move up the value curve

Kanken J.

Mandarin - Mainland China
Hi there,

The following paragraph is excerpted from an FT editorial on coding:

Those who understand coding from scratch will still be needed — not least to oversee the AI and correct any machine-generated mistakes. But as the grunt work is automated away, their skills will have to move up the value curve. The US Bureau of Labor Statistics projects US employment among “programmers”, narrowly defined, will fall 10 per cent over the next decade, but sees the number of software developers, including those responsible for planning, quality assurance, testing and integration, rising by a quarter.

The sentence in bold confuses me a bit. "Value curve" sounds very technical and google told me it's "a diagram which can be used to show instantly where value is created within an organisation's products or services". A possible example of the curve looks like the graph below:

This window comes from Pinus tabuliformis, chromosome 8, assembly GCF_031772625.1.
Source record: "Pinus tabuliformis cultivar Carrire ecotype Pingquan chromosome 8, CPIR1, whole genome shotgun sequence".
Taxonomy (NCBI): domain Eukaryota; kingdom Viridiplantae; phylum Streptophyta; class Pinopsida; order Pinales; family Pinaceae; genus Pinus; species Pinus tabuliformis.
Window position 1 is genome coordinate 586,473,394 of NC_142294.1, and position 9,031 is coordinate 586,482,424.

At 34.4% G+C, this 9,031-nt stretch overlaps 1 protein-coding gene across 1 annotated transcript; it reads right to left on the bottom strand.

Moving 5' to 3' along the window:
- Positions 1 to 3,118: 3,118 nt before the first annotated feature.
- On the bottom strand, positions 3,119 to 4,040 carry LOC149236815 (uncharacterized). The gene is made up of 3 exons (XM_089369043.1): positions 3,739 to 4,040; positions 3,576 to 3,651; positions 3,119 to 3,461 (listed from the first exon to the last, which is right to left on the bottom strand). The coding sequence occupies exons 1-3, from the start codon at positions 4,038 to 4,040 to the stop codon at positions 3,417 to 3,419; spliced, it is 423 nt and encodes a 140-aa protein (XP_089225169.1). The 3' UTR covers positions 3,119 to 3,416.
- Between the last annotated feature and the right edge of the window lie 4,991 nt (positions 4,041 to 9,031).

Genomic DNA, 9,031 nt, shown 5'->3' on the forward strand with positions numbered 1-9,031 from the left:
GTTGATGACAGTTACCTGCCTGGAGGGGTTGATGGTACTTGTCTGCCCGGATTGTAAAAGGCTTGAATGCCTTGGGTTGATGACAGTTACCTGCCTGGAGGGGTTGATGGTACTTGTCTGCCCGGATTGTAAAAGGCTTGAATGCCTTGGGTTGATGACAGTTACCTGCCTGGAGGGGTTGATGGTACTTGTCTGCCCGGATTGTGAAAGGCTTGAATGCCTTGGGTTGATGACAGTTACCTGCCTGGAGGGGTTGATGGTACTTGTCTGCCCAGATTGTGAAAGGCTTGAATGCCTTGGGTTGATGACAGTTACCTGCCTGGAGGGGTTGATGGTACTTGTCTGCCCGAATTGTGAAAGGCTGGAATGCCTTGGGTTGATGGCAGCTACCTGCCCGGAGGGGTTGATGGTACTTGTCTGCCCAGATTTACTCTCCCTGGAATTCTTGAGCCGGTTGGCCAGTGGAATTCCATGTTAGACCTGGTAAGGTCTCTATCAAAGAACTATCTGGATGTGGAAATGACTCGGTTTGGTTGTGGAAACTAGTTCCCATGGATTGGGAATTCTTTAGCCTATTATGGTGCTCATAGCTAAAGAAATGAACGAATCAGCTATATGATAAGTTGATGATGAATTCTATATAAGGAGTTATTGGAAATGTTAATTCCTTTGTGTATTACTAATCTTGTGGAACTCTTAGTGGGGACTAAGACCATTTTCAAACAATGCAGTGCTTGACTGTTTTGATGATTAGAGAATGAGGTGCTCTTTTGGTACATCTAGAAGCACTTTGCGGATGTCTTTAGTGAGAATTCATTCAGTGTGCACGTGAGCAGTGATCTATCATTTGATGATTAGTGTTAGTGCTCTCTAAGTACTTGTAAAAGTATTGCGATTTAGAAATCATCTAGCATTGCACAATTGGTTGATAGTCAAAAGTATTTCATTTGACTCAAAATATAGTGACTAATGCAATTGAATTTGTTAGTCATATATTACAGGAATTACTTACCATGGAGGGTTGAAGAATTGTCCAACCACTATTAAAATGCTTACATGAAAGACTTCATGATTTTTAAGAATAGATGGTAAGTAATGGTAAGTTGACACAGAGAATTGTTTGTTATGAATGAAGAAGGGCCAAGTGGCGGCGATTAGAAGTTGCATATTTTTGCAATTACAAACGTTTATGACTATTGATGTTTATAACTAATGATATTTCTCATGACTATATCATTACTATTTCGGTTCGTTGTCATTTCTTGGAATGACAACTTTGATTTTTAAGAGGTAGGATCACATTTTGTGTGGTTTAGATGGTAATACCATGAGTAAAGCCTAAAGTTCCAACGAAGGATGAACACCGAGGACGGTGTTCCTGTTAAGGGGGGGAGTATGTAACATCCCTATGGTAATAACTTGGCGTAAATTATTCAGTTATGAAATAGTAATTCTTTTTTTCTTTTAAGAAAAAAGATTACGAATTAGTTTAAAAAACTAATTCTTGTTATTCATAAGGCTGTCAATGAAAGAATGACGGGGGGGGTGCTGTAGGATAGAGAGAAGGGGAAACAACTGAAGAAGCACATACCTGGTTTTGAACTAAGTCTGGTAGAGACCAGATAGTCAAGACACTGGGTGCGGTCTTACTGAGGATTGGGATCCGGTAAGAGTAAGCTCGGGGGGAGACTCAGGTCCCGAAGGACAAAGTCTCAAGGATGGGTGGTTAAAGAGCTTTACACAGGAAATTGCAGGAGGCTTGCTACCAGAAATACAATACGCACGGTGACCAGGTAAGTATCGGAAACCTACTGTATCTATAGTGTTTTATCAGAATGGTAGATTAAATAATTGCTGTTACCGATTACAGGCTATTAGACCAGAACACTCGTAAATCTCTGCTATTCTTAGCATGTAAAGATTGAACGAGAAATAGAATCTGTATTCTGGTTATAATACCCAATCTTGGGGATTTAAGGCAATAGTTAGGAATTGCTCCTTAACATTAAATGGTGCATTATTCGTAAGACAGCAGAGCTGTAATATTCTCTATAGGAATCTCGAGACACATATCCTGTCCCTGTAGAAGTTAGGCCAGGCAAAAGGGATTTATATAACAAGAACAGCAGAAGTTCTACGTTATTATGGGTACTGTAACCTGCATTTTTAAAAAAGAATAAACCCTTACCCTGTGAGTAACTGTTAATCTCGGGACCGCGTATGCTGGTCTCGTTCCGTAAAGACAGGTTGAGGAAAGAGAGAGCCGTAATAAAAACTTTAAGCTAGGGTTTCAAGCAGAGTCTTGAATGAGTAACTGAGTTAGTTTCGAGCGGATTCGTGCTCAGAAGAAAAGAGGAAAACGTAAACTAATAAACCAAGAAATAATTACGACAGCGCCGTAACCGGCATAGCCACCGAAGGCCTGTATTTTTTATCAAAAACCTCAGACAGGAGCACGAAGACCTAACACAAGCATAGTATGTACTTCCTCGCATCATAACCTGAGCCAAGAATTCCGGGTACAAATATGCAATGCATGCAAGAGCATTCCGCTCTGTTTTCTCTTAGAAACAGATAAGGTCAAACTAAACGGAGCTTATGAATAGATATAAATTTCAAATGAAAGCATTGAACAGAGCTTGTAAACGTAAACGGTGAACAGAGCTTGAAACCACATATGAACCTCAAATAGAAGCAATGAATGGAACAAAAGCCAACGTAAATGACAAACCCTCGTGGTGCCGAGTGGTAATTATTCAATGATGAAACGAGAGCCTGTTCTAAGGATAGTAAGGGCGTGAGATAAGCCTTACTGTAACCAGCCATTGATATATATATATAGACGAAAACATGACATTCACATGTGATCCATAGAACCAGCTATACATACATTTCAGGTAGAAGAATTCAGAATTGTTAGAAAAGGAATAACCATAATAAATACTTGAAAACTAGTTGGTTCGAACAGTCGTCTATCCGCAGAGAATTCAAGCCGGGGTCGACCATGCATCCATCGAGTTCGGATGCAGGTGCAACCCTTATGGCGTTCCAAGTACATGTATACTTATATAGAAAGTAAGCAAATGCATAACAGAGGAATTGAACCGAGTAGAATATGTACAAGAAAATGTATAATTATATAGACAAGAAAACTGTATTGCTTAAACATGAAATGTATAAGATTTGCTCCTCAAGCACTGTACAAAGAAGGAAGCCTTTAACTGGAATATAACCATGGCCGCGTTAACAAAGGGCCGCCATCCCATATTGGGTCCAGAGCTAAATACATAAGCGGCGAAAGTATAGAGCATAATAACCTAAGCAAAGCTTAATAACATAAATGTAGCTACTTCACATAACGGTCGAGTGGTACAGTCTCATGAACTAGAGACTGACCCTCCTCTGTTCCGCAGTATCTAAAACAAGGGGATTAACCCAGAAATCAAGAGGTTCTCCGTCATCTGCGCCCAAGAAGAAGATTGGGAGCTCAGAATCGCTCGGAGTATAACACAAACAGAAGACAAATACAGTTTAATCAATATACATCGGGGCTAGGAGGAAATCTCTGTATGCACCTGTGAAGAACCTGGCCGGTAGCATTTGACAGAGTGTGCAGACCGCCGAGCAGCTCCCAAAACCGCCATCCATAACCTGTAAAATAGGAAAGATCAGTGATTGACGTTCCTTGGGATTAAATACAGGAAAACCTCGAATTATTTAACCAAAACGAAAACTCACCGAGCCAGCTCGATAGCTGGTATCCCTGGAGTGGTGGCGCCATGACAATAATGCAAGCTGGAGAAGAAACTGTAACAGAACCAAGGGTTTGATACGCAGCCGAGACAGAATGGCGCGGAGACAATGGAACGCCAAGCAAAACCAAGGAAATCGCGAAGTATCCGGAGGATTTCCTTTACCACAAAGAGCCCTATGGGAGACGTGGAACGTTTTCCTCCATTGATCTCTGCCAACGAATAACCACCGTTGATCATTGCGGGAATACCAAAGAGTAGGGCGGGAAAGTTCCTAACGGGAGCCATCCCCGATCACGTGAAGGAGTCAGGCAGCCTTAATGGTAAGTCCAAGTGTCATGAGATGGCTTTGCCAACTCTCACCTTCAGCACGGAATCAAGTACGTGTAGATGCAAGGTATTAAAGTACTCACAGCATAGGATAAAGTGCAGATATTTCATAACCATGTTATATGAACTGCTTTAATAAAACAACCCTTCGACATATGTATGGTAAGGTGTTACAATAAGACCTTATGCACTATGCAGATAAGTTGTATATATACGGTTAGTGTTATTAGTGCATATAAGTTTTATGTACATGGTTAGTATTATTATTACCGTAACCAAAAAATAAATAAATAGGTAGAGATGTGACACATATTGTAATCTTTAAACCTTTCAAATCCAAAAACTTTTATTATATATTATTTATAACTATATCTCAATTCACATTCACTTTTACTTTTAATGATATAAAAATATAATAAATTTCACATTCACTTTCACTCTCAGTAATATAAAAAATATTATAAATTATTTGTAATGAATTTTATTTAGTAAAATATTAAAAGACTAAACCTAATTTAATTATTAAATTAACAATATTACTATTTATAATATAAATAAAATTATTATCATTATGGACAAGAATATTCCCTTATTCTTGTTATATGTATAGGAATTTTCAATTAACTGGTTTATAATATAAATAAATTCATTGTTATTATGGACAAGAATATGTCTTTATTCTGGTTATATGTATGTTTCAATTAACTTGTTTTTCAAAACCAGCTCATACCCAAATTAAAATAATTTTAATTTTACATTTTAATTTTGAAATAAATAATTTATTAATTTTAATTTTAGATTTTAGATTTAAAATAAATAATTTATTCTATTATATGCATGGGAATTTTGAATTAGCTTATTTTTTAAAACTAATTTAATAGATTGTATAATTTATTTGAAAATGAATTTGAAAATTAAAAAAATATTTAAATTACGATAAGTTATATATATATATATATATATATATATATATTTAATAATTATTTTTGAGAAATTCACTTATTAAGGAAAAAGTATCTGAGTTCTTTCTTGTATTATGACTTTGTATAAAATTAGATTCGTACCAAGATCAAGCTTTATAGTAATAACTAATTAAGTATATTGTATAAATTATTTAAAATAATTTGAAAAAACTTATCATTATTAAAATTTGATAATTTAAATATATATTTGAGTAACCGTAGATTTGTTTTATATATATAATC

No alt text provided for this image

However, based on that explanation, I still can't figure out the sentence's meaning. I know the question is more of a technical one than a language one, but perhaps anybody can shed some light?

  • owlman5

    Senior Member
    Hello. This should mean that human programmers (or whatever you want to call them) will do more technically demanding work. Machines will increasingly do the simpler, more repetitive tasks (the grunt work).
    Last edited:


    Senior Member
    UK English
    People who understand coding from scratch will still be needed - but not to do the initial coding . In this area, their skills are of little value (that basic work is mostly automated). These skills will have to be deployed in those areas (indicated in the text) where they're of more value to modern employers.